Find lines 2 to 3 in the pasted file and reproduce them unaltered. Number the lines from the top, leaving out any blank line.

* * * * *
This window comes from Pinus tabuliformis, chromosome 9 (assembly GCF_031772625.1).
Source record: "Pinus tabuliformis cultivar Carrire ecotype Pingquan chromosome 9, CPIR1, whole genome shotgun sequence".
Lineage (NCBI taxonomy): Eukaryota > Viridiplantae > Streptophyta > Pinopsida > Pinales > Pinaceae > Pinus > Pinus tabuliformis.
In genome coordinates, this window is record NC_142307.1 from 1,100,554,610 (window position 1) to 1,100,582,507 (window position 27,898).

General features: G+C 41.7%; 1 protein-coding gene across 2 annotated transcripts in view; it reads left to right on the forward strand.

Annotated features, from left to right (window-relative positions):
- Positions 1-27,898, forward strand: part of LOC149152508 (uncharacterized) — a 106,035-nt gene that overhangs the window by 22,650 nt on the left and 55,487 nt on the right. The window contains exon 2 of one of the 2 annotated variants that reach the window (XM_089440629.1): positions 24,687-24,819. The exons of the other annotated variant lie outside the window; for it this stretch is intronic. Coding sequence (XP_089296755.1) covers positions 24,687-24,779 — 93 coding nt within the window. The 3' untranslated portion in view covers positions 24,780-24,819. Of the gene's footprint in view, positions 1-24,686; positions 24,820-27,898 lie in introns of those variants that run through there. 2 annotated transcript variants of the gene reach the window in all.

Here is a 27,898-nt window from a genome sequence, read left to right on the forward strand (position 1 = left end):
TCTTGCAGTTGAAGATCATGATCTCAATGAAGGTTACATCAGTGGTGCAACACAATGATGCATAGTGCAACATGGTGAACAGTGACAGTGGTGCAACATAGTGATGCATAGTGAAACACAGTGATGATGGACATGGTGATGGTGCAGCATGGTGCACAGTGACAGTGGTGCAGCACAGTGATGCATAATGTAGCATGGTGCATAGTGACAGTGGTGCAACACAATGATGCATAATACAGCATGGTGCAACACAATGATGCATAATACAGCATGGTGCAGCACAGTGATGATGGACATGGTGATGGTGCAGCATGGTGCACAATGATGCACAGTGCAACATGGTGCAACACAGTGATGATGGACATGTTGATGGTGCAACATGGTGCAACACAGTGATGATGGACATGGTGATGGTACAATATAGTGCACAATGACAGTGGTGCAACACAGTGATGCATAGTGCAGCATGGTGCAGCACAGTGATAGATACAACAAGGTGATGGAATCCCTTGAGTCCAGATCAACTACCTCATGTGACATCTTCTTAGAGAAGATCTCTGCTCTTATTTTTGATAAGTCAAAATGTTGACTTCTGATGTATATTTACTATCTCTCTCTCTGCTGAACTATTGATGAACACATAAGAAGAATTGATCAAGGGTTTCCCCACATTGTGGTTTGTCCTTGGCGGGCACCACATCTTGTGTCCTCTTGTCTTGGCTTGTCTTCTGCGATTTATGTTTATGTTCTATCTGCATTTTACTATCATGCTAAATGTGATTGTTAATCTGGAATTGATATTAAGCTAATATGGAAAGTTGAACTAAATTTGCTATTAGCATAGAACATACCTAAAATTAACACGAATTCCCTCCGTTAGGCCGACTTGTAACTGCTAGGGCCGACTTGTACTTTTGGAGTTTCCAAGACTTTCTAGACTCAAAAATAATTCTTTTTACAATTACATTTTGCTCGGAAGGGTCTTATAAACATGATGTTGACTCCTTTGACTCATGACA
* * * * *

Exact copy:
Source record: "Pinus tabuliformis cultivar Carrire ecotype Pingquan chromosome 9, CPIR1, whole genome shotgun sequence".
Lineage (NCBI taxonomy): Eukaryota > Viridiplantae > Streptophyta > Pinopsida > Pinales > Pinaceae > Pinus > Pinus tabuliformis.